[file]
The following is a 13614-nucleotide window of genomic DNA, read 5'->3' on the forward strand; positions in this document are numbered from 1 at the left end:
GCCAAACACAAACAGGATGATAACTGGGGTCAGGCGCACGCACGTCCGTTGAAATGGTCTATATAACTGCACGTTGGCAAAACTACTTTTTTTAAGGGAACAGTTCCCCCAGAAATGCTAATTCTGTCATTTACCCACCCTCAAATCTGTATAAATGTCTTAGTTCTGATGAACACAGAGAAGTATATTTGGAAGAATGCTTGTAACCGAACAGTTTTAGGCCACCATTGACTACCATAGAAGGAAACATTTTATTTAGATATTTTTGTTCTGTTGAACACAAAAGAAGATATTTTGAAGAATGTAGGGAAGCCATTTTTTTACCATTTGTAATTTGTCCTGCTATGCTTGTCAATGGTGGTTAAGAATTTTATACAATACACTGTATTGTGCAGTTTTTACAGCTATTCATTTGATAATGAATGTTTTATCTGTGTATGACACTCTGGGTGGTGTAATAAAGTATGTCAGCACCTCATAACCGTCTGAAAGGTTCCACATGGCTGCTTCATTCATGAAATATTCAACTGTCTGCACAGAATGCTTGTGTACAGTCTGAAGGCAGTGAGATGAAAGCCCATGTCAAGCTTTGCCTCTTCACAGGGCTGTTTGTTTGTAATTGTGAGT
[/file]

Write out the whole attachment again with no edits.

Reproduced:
The following is a 13614-nucleotide window of genomic DNA, read 5'->3' on the forward strand; positions in this document are numbered from 1 at the left end:
GCCAAACACAAACAGGATGATAACTGGGGTCAGGCGCACGCACGTCCGTTGAAATGGTCTATATAACTGCACGTTGGCAAAACTACTTTTTTTAAGGGAACAGTTCCCCCAGAAATGCTAATTCTGTCATTTACCCACCCTCAAATCTGTATAAATGTCTTAGTTCTGATGAACACAGAGAAGTATATTTGGAAGAATGCTTGTAACCGAACAGTTTTAGGCCACCATTGACTACCATAGAAGGAAACATTTTATTTAGATATTTTTGTTCTGTTGAACACAAAAGAAGATATTTTGAAGAATGTAGGGAAGCCATTTTTTTACCATTTGTAATTTGTCCTGCTATGCTTGTCAATGGTGGTTAAGAATTTTATACAATACACTGTATTGTGCAGTTTTTACAGCTATTCATTTGATAATGAATGTTTTATCTGTGTATGACACTCTGGGTGGTGTAATAAAGTATGTCAGCACCTCATAACCGTCTGAAAGGTTCCACATGGCTGCTTCATTCATGAAATATTCAACTGTCTGCACAGAATGCTTGTGTACAGTCTGAAGGCAGTGAGATGAAAGCCCATGTCAAGCTTTGCCTCTTCACAGGGCTGTTTGTTTGTAATTGTGAGT